Previously on The Nine: Um, uh, er, I don’t really remember.
It’s been a while, people. At first, when I heard ABC would be burning
off unaired episodes of this canceled show, I thought this was the one
about the master criminal; but nope, that was Smith. Then I thought, "Oh, this is the one about the kidnapped kid!" But nope, that’s Kidnapped.
Then I thought this was the one with Taye Diggs and the déjà vu
and … well, you get the picture. The Nine was one of many heavily-hyped
shows that fell off the radar during the course of the 2006-2007
television season. After a fantastic pilot, the show stumbled for a few
episodes, bled viewers, and by the time it finally found its narrative
footage, was pulled like Lindsey Lohan from an upcoming M.A.D.D.
Thing is, we should have seen this coming: this show was a Tim Daly
drama on ABC. And that combination never, ever works out well. His
private-eye show Eyes died a quick death in the 2005 season, and The Nine
suffered a similar fate. Tim Daly and ABC go together like Nathan
Fillion and Fox: poorly. (In short: don’t hold your breath for a full
season of the upcoming Private Practice.) For the few of us still there when The Nine
was pulled off the air, however, hopefully the burning off of the
unaired episodes will give us some closure as to what exactly happened
during the failed bank heist.
Tonight’s episode, the 8th in the series overall for the four of you at
home keeping score, was entitled "Turning Point," quite possibly made
the best case yet that this show would have been a fantastic
one-season, thirteen-episode series. A show like The Nine,
while high concept, simply doesn’t have enough story within said
concept to stretch across multiple years. Given how many shows get
canceled on a yearly basis (see the above, abbreviated list), why more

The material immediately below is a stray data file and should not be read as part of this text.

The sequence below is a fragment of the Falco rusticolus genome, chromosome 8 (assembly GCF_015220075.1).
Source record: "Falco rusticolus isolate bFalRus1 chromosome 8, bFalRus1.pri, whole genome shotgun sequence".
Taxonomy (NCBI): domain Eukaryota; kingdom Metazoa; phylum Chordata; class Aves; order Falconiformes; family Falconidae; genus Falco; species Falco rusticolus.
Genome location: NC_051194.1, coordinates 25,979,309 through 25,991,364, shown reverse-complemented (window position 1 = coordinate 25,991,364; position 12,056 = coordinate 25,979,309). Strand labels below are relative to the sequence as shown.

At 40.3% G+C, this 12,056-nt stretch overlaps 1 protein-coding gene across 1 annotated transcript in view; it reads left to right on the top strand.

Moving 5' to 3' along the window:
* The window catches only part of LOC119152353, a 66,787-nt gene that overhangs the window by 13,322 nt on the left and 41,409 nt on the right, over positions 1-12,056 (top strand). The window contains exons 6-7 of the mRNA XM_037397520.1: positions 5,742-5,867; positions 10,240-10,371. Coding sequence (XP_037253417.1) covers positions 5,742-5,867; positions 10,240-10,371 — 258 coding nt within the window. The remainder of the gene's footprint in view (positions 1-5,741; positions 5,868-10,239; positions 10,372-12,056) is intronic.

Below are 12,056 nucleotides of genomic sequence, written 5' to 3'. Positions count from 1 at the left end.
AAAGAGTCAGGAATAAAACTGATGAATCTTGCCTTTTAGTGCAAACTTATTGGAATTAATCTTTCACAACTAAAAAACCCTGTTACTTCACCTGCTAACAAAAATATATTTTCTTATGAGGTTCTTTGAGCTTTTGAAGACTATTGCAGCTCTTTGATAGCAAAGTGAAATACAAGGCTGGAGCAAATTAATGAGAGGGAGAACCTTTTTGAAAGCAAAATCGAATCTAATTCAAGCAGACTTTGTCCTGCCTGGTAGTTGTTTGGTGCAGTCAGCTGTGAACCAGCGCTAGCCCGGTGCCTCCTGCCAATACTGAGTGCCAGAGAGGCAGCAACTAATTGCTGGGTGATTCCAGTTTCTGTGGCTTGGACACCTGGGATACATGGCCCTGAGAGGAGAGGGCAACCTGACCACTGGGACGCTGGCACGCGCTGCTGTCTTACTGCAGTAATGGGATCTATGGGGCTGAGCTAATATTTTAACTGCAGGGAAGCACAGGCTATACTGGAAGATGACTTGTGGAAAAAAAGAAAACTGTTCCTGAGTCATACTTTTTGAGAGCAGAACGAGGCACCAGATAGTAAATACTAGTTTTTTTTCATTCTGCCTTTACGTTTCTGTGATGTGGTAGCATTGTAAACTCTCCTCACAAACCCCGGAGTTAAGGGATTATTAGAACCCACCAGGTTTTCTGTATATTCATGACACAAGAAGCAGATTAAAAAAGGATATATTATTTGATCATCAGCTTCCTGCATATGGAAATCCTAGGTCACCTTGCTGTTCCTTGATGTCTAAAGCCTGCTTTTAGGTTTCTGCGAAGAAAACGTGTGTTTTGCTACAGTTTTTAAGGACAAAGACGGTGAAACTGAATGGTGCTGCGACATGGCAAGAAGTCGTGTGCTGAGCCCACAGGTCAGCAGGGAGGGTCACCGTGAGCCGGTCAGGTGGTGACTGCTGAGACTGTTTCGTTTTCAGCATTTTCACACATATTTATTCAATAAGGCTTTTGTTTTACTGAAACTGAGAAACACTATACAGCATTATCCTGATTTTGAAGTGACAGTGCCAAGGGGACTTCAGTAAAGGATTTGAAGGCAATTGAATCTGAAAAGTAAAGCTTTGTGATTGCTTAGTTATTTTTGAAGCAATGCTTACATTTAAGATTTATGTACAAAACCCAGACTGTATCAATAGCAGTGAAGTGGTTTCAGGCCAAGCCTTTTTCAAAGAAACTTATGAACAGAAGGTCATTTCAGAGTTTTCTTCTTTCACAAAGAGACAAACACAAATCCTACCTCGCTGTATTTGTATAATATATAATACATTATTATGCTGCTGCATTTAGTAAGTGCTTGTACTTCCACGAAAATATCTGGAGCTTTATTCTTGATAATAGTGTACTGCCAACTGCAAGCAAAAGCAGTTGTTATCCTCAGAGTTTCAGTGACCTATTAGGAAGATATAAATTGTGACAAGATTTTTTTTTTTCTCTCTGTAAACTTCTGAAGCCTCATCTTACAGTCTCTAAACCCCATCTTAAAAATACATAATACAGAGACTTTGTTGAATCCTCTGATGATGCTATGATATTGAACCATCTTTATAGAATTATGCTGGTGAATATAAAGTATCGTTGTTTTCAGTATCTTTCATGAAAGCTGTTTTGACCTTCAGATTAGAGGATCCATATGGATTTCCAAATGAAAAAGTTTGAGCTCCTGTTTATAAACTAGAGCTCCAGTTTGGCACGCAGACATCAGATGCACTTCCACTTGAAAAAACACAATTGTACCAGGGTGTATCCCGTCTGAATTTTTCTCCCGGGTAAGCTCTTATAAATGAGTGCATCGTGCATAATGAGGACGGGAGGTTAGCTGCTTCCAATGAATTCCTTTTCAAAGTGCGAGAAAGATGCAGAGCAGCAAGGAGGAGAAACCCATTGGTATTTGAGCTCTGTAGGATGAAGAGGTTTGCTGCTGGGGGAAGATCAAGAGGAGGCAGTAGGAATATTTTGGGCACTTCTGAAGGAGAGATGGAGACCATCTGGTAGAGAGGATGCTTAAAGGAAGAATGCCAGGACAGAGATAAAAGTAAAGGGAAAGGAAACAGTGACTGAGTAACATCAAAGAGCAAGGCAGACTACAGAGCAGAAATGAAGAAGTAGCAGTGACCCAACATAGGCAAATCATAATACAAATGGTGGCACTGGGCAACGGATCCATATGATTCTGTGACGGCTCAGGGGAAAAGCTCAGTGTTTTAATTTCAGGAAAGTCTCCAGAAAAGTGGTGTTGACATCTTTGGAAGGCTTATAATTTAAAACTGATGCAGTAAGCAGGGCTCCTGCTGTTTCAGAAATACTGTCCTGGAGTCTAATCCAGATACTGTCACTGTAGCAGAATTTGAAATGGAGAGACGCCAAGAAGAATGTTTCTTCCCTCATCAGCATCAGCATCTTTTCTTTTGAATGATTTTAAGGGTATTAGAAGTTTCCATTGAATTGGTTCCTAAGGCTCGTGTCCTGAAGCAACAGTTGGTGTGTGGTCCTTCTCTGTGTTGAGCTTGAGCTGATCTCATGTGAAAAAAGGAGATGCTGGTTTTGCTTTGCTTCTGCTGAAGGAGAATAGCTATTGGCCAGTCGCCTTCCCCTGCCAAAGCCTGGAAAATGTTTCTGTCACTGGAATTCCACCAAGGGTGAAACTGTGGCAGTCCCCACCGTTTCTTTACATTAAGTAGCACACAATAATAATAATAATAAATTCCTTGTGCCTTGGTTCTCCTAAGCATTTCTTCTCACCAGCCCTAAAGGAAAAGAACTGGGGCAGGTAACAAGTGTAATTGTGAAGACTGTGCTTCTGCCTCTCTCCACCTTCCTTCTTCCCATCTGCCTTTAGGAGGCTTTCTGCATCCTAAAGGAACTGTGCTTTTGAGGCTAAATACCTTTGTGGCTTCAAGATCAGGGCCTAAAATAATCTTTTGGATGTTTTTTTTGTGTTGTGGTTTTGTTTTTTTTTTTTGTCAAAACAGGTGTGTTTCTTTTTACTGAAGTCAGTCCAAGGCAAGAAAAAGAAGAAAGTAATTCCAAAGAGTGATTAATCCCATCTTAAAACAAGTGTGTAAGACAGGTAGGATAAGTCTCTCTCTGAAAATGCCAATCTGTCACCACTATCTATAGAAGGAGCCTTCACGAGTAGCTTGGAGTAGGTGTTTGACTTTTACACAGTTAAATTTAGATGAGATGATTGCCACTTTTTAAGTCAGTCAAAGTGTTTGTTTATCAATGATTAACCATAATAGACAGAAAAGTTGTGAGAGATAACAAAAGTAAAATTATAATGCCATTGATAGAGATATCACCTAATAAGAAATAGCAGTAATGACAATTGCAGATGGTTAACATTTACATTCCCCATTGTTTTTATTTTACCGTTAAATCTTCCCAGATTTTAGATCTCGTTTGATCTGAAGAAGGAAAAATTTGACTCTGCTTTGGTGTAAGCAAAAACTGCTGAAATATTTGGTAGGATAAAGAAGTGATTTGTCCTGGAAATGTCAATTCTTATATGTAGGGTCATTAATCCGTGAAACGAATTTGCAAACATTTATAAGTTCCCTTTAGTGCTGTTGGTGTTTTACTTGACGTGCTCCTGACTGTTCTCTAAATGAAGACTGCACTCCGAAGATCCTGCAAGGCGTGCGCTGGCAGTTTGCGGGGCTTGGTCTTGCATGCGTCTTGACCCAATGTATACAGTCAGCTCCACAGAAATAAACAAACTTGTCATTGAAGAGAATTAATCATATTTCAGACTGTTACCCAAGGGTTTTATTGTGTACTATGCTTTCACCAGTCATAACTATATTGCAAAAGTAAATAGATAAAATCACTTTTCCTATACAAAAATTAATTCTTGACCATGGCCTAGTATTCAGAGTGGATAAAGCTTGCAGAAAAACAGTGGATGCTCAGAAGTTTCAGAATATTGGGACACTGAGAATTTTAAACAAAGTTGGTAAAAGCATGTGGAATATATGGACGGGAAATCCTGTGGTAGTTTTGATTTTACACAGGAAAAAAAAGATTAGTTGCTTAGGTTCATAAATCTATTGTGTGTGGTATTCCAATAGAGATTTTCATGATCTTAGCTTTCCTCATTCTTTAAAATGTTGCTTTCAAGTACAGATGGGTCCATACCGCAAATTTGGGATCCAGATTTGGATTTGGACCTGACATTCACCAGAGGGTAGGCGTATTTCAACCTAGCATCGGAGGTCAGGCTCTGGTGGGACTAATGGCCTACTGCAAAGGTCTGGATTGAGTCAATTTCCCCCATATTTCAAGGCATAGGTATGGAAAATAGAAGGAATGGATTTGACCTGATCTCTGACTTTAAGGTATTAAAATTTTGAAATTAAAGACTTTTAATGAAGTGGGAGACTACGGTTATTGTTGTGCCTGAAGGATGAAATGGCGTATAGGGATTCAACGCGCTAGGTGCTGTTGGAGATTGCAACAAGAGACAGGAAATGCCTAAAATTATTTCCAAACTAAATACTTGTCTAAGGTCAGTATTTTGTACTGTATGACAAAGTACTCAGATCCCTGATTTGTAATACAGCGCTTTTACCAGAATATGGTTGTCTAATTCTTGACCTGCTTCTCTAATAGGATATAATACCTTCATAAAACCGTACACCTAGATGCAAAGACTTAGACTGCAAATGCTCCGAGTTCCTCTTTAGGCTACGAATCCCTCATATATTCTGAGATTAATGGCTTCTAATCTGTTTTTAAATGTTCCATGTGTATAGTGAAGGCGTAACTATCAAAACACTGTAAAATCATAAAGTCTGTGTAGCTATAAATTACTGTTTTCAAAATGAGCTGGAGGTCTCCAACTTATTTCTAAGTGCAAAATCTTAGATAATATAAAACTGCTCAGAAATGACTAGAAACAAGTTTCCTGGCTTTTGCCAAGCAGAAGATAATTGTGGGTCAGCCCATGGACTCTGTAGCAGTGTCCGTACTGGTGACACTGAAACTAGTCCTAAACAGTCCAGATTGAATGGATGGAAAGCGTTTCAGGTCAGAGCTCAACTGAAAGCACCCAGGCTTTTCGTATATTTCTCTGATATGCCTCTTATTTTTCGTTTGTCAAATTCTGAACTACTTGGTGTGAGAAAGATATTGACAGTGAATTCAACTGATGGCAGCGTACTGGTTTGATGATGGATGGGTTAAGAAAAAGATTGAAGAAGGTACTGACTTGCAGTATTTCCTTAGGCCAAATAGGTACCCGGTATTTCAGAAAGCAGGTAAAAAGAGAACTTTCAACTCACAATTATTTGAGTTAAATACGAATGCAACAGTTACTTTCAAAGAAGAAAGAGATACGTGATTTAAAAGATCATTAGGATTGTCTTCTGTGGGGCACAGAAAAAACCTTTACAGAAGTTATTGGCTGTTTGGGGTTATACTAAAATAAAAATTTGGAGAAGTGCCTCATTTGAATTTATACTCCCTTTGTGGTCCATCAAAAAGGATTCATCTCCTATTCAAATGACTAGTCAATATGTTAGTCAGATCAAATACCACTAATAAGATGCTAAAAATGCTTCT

networks don’t pull the FX model out of the bag and give it a whirl is
In the pilot episode, we saw the very beginning and very end of a
failed heist. In between lies quite a bit of drama, but not four to
five seasons worth. The show seemed to know this, as the following
weeks showed a minute, maybe three of those in-between events,
frustrating viewers as we watched the survivors mope through their
lives with survivors’ guilt. The show’s strongest in those in-between
hours, and mercifully, "Turning Point" (referring to security guard
Tom’s death, the "turning point" of the hostage crisis in the eyes of
DA) was chock full of bank-y goodness.
The primary narrative thrust of the episode concerned the survivors
gathering in the DA’s office to answer to the lawsuit presented by
Judith, widow of Security Guard Tom. Poor Tom. A Vietnam vet, origami
expert, and receiver of blunt trauma to the head so forceful that it
eventually caused spinal fluid to leak out of his nose, Tom’s death
dovetailed with the ladies’ efforts to drug Randall’s coffee with
Franny’s ecstasy. Apparently, the women of The Nine were banking on the
fact that Randall had never been to Burning Man.
What followed was what I assumed would be a twist on Kurasowa’s famous
film "Rashomon," with the overlapping retelling of Tom’s death forming
an impossible-to-penetrate mosaic that would confound and frustrate.
But this was not to be. While Felicia can’t remember a darn thing about
the day, everyone else has perfect, consistent clarity about the events
surrounding Origami Tom’s death. Simply unbelievable. I don’t think my
fiancée and I could recreate our last trip to Dunkin Donuts as
seamlessly as these people recreated these all-important moments from
months ago. I mean, deciding between the glazed donut and the éclair is
stressful, to be sure, but not as stressful as being held at gunpoint